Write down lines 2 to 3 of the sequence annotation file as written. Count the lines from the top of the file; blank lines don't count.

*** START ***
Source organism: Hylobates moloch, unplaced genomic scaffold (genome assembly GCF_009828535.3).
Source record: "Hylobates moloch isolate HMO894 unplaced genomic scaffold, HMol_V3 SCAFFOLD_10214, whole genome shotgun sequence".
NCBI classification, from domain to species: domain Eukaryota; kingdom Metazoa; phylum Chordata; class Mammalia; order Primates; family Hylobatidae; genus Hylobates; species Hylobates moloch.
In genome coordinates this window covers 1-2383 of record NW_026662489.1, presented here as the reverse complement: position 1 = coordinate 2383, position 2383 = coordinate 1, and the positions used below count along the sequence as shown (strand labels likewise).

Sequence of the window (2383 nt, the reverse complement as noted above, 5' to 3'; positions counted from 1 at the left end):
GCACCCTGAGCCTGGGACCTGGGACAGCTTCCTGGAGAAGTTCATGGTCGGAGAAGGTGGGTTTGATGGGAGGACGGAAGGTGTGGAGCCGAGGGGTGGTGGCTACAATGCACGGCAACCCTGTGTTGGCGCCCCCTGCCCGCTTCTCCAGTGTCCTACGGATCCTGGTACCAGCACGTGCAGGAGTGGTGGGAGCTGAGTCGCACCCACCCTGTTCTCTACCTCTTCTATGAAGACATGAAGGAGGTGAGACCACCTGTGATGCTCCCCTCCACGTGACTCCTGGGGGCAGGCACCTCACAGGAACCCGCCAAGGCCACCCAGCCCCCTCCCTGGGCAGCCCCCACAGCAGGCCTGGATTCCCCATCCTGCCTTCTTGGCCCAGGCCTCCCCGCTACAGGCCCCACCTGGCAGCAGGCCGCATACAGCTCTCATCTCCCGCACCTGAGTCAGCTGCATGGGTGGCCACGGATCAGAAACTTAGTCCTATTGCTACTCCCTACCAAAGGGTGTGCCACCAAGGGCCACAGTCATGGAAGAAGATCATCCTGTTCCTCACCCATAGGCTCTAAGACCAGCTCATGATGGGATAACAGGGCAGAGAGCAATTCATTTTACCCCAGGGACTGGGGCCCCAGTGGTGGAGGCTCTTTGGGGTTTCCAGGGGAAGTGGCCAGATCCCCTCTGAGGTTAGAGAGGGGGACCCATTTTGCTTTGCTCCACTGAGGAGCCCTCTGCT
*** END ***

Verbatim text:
Source record: "Hylobates moloch isolate HMO894 unplaced genomic scaffold, HMol_V3 SCAFFOLD_10214, whole genome shotgun sequence".
NCBI classification, from domain to species: domain Eukaryota; kingdom Metazoa; phylum Chordata; class Mammalia; order Primates; family Hylobatidae; genus Hylobates; species Hylobates moloch.